- Forged Documents
According to an October 2020 study published by the World Health Organization, forgery of currently required vaccine cards is rampant. For instance, in Zimbabwe it is estimated that 80 percent of “yellow cards” are counterfeit. Even now, there are reports of phony vaccination cards being traded like baseball cards in some areas of the U.S.
- Vaccine Efficacy
There is also the question of vaccine efficacy. A recent WHO report states: “There are still critical unknowns regarding the efficacy of vaccination in reducing transmission. In addition, considering that there is limited availability of vaccines, preferential vaccination of travelers could result in inadequate supplies of vaccines for priority populations considered at high risk of severe COVID-19 disease.” And with new COVID variants being introduced around the world, there is no certainty that current vaccines will be effective.
- Social Disparity
One other consideration is the relationship between vaccines and social privilege. According to data published by the U.S. Centers for Disease Control and Prevention, nearly 70 percent of more than 52 million who have been fully vaccinated against coronavirus in the U.S. are white and non-Hispanic. So not only are Black and Latino Americans hardest hit by the pandemic, they are also being vaccinated in lower numbers. Further, research published by the University of Pittsburgh reveals that Black Americans generally have to travel further than white Americans to get vaccinated.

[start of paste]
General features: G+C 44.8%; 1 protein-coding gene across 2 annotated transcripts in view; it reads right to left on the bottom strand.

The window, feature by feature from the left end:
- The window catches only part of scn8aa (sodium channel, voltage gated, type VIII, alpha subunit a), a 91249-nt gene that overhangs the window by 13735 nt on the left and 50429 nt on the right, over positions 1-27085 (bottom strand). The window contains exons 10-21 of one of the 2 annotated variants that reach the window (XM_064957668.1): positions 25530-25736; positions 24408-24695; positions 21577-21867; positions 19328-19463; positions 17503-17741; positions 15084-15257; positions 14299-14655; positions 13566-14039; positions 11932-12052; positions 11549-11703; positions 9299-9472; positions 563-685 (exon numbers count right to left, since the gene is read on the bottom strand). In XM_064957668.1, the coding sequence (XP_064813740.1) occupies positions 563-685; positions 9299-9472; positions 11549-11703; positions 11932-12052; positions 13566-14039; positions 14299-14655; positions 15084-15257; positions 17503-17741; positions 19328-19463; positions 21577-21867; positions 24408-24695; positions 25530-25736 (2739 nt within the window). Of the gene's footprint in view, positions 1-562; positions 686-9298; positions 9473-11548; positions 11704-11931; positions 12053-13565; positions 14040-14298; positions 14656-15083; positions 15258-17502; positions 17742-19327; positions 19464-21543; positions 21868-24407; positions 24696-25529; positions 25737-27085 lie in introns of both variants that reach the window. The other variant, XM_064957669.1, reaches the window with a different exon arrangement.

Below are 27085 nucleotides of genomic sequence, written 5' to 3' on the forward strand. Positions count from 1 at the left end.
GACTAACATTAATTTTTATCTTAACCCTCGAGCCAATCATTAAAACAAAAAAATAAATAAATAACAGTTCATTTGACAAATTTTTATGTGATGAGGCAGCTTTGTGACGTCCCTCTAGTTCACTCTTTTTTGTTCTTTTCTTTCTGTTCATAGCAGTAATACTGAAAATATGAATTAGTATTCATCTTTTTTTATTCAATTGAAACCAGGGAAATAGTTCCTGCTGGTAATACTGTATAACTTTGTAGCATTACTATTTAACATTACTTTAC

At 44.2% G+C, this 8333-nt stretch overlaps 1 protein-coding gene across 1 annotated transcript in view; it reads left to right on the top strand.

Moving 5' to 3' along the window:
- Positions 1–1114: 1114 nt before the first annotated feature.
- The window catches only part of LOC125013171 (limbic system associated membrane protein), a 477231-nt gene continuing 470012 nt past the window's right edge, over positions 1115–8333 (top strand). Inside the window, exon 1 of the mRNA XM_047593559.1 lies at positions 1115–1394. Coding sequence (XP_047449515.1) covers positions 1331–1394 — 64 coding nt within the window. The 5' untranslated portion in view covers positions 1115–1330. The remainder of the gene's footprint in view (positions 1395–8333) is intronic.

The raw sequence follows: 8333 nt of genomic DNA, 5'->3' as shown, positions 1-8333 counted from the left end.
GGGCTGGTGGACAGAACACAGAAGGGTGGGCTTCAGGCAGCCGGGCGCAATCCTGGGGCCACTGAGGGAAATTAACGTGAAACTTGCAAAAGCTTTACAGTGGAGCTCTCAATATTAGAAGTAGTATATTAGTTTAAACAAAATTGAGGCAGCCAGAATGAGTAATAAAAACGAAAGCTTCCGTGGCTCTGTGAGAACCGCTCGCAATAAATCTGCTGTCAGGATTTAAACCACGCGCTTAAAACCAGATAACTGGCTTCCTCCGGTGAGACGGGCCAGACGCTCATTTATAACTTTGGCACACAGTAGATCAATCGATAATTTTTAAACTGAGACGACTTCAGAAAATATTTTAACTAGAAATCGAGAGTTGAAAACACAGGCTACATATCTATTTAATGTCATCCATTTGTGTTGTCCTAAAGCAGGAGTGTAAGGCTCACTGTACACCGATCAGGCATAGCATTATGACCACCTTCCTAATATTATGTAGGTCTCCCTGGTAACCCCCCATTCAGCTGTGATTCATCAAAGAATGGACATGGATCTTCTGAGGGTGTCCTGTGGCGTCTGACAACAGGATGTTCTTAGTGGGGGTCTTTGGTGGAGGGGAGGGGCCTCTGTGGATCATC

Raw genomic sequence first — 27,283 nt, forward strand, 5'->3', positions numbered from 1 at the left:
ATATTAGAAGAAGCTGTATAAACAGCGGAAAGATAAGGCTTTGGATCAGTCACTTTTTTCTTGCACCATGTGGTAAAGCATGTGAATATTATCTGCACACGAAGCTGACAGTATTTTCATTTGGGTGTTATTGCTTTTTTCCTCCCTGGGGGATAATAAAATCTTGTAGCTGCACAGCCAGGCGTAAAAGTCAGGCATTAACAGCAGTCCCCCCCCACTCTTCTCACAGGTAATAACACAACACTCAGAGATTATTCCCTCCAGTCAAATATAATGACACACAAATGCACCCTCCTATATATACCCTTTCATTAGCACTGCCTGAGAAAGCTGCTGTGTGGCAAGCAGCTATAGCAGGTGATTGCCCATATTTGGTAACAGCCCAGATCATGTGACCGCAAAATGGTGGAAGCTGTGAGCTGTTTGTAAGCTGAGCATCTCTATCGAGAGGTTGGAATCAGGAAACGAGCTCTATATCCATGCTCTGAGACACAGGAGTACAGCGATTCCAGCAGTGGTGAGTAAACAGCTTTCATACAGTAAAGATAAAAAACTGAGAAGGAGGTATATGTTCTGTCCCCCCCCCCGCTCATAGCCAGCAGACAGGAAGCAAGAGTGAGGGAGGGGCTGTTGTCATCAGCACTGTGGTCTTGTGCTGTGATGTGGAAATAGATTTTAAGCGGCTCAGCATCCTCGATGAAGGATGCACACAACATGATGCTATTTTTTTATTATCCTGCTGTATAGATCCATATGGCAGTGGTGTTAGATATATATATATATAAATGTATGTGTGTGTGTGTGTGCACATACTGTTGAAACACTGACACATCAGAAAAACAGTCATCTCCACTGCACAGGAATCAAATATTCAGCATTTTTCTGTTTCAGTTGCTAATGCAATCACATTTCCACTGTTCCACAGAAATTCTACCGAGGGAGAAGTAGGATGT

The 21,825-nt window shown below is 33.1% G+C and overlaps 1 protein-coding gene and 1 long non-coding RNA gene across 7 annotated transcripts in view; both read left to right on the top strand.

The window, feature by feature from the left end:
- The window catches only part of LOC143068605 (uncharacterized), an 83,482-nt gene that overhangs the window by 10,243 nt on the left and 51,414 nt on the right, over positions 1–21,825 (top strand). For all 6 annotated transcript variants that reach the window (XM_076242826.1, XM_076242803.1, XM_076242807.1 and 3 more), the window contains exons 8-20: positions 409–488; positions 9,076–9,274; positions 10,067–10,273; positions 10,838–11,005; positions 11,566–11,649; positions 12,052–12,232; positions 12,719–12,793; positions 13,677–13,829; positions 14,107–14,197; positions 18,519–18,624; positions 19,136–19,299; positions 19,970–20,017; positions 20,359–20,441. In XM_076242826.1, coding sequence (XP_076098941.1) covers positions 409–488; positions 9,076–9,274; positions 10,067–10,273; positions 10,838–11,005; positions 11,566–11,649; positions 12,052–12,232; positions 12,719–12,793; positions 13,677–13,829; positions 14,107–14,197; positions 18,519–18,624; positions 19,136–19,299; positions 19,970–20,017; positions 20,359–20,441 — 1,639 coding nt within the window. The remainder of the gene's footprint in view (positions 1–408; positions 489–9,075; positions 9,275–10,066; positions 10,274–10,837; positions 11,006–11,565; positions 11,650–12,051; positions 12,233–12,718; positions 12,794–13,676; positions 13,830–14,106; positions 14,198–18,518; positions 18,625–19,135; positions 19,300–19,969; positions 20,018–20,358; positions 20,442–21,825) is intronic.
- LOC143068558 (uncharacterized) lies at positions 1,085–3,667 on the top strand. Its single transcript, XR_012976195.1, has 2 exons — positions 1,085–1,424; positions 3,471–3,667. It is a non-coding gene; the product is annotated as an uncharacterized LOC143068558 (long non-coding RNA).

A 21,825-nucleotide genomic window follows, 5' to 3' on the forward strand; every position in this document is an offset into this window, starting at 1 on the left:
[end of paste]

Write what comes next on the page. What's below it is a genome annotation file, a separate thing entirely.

Christine Whelan (pictured right), a clinical professor in the School of Human Ecology at UW-Madison and chief happiness officer at Dear Pandemic, a science-communication project, concludes that while the vaccine supply is still limited, using vaccine passports for travel and other social events (such as concerts, shows and clubs) would create “double privilege” for people who got vaccinated early on.
One last consideration: No one thinks about getting a vaccine for the 1918 Spanish Flu before they fly. Odds are, this virus will run its course too. Once implemented, such policies can be difficult to rescind. Relying on good science will result in the best public policy.